Gender Politics at Wal-Mart

Yesterday I had my gender politics adjusted by an 18-year-old. I was in a Wal-Mart in a small Virginia town, one of those enormous retail depots in the middle of nowhere that employs half the local population to service the other half and looks like it could feed, clothe, and equip a standing army. I asked a young employee where I might find a “men’s room,” and she looked me up and down and said, rather pointedly, “You mean a restroom?” I acknowledged that I would accept a bathroom for any gender, even one not found on the user’s birth certificate, and was promptly directed to a pair of clearly gender-labeled restrooms “at the front.”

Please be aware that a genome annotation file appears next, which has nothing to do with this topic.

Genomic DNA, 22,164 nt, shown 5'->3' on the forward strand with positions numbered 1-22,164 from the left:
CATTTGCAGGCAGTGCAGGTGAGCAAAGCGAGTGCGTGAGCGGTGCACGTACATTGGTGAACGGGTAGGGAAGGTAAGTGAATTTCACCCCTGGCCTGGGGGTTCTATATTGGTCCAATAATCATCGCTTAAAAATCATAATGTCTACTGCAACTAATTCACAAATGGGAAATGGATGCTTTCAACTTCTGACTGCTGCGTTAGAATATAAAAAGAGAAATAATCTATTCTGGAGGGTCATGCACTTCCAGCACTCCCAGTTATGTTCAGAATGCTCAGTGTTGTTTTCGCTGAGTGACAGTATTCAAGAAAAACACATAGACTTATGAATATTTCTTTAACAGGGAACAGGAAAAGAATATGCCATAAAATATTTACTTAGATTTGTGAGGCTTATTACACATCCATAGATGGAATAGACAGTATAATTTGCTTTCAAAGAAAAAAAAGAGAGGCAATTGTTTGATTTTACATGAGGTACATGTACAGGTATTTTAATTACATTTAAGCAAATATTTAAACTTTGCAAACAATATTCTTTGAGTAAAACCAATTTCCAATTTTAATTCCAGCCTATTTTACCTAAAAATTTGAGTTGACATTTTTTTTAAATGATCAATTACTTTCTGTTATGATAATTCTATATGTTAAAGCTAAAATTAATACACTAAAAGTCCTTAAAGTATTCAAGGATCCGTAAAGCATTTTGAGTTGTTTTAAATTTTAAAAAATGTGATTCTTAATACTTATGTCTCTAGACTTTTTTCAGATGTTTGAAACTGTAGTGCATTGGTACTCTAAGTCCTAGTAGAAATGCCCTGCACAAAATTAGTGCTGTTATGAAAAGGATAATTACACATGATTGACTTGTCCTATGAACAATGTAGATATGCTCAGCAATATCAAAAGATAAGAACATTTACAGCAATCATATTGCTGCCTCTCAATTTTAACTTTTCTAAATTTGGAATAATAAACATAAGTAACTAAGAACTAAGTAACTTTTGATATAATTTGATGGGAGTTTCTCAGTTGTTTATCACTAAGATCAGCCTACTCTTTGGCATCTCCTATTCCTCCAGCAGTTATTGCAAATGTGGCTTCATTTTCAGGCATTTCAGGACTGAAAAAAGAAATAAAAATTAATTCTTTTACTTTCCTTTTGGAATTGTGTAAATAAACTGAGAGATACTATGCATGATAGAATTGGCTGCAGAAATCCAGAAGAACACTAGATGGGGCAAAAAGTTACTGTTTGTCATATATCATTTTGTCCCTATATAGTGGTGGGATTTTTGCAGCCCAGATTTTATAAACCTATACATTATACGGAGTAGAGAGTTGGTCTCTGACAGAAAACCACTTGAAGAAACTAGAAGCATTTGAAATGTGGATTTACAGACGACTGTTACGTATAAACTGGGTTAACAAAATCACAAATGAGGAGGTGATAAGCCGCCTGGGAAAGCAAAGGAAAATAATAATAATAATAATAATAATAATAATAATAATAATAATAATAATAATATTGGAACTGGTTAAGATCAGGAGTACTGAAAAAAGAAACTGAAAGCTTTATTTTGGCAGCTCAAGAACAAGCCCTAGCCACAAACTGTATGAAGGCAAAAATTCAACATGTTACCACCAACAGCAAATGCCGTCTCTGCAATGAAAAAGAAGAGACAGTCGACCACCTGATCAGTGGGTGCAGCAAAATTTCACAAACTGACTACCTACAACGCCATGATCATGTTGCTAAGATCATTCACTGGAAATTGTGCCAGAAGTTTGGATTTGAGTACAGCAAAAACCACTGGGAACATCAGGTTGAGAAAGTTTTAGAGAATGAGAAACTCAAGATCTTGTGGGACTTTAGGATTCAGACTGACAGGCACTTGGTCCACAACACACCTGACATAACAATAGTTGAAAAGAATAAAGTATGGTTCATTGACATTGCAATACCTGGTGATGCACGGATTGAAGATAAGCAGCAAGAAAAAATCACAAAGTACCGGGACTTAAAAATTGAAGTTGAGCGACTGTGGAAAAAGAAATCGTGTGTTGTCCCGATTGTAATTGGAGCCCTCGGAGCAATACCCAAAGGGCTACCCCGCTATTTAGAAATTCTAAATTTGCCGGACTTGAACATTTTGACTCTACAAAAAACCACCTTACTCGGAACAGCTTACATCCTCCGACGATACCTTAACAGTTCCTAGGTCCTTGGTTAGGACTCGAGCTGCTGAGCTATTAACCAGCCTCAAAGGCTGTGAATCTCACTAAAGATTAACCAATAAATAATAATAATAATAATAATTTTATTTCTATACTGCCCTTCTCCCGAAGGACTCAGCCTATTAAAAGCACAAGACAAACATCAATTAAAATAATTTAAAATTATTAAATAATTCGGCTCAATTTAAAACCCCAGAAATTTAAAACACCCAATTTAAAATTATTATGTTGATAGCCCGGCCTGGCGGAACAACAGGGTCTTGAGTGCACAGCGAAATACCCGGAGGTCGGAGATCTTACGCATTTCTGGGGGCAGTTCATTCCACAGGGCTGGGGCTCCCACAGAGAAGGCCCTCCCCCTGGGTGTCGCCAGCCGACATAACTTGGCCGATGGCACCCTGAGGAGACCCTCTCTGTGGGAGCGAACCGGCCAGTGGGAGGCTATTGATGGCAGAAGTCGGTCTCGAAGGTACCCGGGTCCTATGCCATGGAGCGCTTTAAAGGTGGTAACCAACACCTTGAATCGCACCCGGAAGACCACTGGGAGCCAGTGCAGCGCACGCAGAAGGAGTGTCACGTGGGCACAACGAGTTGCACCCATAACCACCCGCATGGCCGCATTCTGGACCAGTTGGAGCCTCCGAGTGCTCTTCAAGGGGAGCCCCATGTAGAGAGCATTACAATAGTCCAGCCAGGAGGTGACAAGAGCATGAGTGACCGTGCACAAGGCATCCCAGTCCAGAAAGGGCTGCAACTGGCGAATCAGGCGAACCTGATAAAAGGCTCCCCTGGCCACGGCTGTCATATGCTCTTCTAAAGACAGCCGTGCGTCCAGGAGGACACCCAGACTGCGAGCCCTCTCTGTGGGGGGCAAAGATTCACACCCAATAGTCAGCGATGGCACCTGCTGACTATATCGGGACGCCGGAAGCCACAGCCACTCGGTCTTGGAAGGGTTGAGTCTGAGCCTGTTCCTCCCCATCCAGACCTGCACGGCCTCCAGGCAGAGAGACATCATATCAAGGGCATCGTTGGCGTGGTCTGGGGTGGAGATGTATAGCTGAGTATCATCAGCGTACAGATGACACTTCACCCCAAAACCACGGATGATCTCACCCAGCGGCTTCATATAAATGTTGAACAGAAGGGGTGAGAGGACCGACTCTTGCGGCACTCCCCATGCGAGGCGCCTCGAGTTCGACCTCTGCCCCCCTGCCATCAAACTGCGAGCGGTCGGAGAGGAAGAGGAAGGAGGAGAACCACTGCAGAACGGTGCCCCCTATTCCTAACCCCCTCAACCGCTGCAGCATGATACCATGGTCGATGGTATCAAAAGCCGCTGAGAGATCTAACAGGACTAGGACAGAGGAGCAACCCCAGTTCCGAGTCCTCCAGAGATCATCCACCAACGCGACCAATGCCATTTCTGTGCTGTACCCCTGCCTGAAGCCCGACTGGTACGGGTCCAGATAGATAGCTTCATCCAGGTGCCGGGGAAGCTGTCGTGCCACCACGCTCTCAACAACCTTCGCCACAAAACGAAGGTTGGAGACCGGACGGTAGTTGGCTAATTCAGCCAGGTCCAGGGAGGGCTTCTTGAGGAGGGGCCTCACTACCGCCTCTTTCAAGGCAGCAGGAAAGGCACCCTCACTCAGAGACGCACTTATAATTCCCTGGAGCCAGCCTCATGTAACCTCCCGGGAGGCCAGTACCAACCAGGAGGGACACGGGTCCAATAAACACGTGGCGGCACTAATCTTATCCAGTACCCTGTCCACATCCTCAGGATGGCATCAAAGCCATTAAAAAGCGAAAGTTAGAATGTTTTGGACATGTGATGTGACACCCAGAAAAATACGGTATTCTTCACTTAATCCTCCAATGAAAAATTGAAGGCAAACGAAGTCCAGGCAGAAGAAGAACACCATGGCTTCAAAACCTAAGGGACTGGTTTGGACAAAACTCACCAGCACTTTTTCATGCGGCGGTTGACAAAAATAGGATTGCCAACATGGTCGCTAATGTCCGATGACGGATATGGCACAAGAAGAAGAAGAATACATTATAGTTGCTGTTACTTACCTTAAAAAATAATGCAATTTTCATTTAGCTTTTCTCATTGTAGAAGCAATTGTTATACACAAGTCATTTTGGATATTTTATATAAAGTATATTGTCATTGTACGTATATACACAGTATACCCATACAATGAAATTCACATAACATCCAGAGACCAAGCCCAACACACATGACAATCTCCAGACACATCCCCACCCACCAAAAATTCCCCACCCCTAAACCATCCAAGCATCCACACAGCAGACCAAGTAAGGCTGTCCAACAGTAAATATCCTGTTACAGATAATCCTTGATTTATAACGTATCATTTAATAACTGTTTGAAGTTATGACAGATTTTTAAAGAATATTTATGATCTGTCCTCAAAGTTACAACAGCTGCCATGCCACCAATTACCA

This was about a week after a Google employee was fired for circulating a memo that suggested that there might be biological bases for the disproportionately low number of women who are hired as engineers, and it made me think about the training that my young Wal-Mart employee must have received, one that apparently included the stern injunction that a store restroom should always be referred to as the restroom and never the men’s room or the women’s room. It’s actually encouraging that such sensitivity to gestures of gender neutrality had found its way into the byzantine warrens of Wal-Mart’s headquarters in Bentonville, Arkansas, which I have personally visited in my erstwhile role as a facilitator of corporate finance. It doesn’t seem the kind of place where nuanced considerations of bathroom labeling would gain much traction, but it is one where ideology takes the back seat to efficiency and profit. And someone –or some committee– long ago decided that what you call the bathroom shouldn’t distract the customers from their mercantile errands. Offend as few people as possible, even if it means correcting the old guy about his toilet syntax. “Restroom” it is.

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